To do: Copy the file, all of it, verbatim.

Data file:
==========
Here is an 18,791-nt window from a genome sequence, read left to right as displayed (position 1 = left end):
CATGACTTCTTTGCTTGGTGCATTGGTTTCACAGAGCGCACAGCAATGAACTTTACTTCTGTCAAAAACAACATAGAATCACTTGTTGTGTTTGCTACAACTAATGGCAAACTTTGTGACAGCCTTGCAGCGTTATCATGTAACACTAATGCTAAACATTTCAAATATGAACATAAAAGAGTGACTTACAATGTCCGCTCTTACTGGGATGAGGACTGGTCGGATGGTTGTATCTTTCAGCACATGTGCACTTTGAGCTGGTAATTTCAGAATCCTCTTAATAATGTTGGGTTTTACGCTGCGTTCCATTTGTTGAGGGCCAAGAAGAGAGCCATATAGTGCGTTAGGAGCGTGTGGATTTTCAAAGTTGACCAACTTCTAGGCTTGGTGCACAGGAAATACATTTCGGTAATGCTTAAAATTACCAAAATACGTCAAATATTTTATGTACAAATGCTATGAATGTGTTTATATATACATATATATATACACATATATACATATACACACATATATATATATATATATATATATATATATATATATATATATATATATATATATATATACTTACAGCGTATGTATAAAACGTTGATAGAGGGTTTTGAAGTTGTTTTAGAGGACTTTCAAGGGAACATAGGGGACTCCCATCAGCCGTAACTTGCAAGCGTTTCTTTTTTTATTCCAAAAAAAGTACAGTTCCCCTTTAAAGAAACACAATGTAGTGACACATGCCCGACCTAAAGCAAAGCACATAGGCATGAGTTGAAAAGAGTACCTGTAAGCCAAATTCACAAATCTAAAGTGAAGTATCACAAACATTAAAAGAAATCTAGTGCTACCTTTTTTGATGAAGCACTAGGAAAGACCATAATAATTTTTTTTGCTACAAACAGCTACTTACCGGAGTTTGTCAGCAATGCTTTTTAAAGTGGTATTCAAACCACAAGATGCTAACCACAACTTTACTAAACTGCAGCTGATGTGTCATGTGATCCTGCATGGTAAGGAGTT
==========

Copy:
Here is an 18,791-nt window from a genome sequence, read left to right as displayed (position 1 = left end):
CATGACTTCTTTGCTTGGTGCATTGGTTTCACAGAGCGCACAGCAATGAACTTTACTTCTGTCAAAAACAACATAGAATCACTTGTTGTGTTTGCTACAACTAATGGCAAACTTTGTGACAGCCTTGCAGCGTTATCATGTAACACTAATGCTAAACATTTCAAATATGAACATAAAAGAGTGACTTACAATGTCCGCTCTTACTGGGATGAGGACTGGTCGGATGGTTGTATCTTTCAGCACATGTGCACTTTGAGCTGGTAATTTCAGAATCCTCTTAATAATGTTGGGTTTTACGCTGCGTTCCATTTGTTGAGGGCCAAGAAGAGAGCCATATAGTGCGTTAGGAGCGTGTGGATTTTCAAAGTTGACCAACTTCTAGGCTTGGTGCACAGGAAATACATTTCGGTAATGCTTAAAATTACCAAAATACGTCAAATATTTTATGTACAAATGCTATGAATGTGTTTATATATACATATATATATACACATATATACATATACACACATATATATATATATATATATATATATATATATATATATATATATATATATATATATATACTTACAGCGTATGTATAAAACGTTGATAGAGGGTTTTGAAGTTGTTTTAGAGGACTTTCAAGGGAACATAGGGGACTCCCATCAGCCGTAACTTGCAAGCGTTTCTTTTTTTATTCCAAAAAAAGTACAGTTCCCCTTTAAAGAAACACAATGTAGTGACACATGCCCGACCTAAAGCAAAGCACATAGGCATGAGTTGAAAAGAGTACCTGTAAGCCAAATTCACAAATCTAAAGTGAAGTATCACAAACATTAAAAGAAATCTAGTGCTACCTTTTTTGATGAAGCACTAGGAAAGACCATAATAATTTTTTTTGCTACAAACAGCTACTTACCGGAGTTTGTCAGCAATGCTTTTTAAAGTGGTATTCAAACCACAAGATGCTAACCACAACTTTACTAAACTGCAGCTGATGTGTCATGTGATCCTGCATGGTAAGGAGTT